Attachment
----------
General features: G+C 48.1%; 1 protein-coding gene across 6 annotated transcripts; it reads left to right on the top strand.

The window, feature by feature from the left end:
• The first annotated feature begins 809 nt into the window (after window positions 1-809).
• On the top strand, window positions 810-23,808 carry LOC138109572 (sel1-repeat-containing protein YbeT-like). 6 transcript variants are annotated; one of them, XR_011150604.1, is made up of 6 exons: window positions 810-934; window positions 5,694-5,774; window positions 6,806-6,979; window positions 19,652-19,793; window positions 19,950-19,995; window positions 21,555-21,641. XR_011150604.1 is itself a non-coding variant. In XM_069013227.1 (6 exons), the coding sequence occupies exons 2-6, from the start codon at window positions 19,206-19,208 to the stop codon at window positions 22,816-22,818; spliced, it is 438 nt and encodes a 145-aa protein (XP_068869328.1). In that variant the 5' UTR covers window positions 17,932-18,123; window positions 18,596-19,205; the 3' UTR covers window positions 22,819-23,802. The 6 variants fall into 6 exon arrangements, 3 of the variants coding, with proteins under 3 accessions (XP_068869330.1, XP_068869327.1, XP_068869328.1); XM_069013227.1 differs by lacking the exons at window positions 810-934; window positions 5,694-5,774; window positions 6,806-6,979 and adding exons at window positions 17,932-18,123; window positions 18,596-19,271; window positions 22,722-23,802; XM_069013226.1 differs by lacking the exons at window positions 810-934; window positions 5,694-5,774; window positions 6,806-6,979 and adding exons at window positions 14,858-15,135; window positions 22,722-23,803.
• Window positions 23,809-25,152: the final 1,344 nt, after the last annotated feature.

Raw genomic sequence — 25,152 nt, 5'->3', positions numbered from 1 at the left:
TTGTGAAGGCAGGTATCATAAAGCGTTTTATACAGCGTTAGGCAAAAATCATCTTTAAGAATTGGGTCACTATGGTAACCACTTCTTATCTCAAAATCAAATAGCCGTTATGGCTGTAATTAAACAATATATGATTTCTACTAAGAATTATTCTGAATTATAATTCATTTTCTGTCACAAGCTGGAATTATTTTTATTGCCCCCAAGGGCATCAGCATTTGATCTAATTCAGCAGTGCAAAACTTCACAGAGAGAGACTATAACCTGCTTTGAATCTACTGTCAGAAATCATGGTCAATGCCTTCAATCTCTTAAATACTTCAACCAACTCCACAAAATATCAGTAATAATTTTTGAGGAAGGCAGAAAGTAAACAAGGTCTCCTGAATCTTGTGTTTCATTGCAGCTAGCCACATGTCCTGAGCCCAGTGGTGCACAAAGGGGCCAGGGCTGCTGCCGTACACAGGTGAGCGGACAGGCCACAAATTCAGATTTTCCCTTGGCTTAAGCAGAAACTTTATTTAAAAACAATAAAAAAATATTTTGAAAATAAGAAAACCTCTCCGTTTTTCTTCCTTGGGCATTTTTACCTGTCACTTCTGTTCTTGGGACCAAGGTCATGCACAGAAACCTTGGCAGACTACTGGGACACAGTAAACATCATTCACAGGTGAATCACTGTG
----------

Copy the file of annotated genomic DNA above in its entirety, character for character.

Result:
General features: G+C 48.1%; 1 protein-coding gene across 6 annotated transcripts; it reads left to right on the top strand.

The window, feature by feature from the left end:
• The first annotated feature begins 809 nt into the window (after window positions 1-809).
• On the top strand, window positions 810-23,808 carry LOC138109572 (sel1-repeat-containing protein YbeT-like). 6 transcript variants are annotated; one of them, XR_011150604.1, is made up of 6 exons: window positions 810-934; window positions 5,694-5,774; window positions 6,806-6,979; window positions 19,652-19,793; window positions 19,950-19,995; window positions 21,555-21,641. XR_011150604.1 is itself a non-coding variant. In XM_069013227.1 (6 exons), the coding sequence occupies exons 2-6, from the start codon at window positions 19,206-19,208 to the stop codon at window positions 22,816-22,818; spliced, it is 438 nt and encodes a 145-aa protein (XP_068869328.1). In that variant the 5' UTR covers window positions 17,932-18,123; window positions 18,596-19,205; the 3' UTR covers window positions 22,819-23,802. The 6 variants fall into 6 exon arrangements, 3 of the variants coding, with proteins under 3 accessions (XP_068869330.1, XP_068869327.1, XP_068869328.1); XM_069013227.1 differs by lacking the exons at window positions 810-934; window positions 5,694-5,774; window positions 6,806-6,979 and adding exons at window positions 17,932-18,123; window positions 18,596-19,271; window positions 22,722-23,802; XM_069013226.1 differs by lacking the exons at window positions 810-934; window positions 5,694-5,774; window positions 6,806-6,979 and adding exons at window positions 14,858-15,135; window positions 22,722-23,803.
• Window positions 23,809-25,152: the final 1,344 nt, after the last annotated feature.

Raw genomic sequence — 25,152 nt, 5'->3', positions numbered from 1 at the left:
TTGTGAAGGCAGGTATCATAAAGCGTTTTATACAGCGTTAGGCAAAAATCATCTTTAAGAATTGGGTCACTATGGTAACCACTTCTTATCTCAAAATCAAATAGCCGTTATGGCTGTAATTAAACAATATATGATTTCTACTAAGAATTATTCTGAATTATAATTCATTTTCTGTCACAAGCTGGAATTATTTTTATTGCCCCCAAGGGCATCAGCATTTGATCTAATTCAGCAGTGCAAAACTTCACAGAGAGAGACTATAACCTGCTTTGAATCTACTGTCAGAAATCATGGTCAATGCCTTCAATCTCTTAAATACTTCAACCAACTCCACAAAATATCAGTAATAATTTTTGAGGAAGGCAGAAAGTAAACAAGGTCTCCTGAATCTTGTGTTTCATTGCAGCTAGCCACATGTCCTGAGCCCAGTGGTGCACAAAGGGGCCAGGGCTGCTGCCGTACACAGGTGAGCGGACAGGCCACAAATTCAGATTTTCCCTTGGCTTAAGCAGAAACTTTATTTAAAAACAATAAAAAAATATTTTGAAAATAAGAAAACCTCTCCGTTTTTCTTCCTTGGGCATTTTTACCTGTCACTTCTGTTCTTGGGACCAAGGTCATGCACAGAAACCTTGGCAGACTACTGGGACACAGTAAACATCATTCACAGGTGAATCACTGTG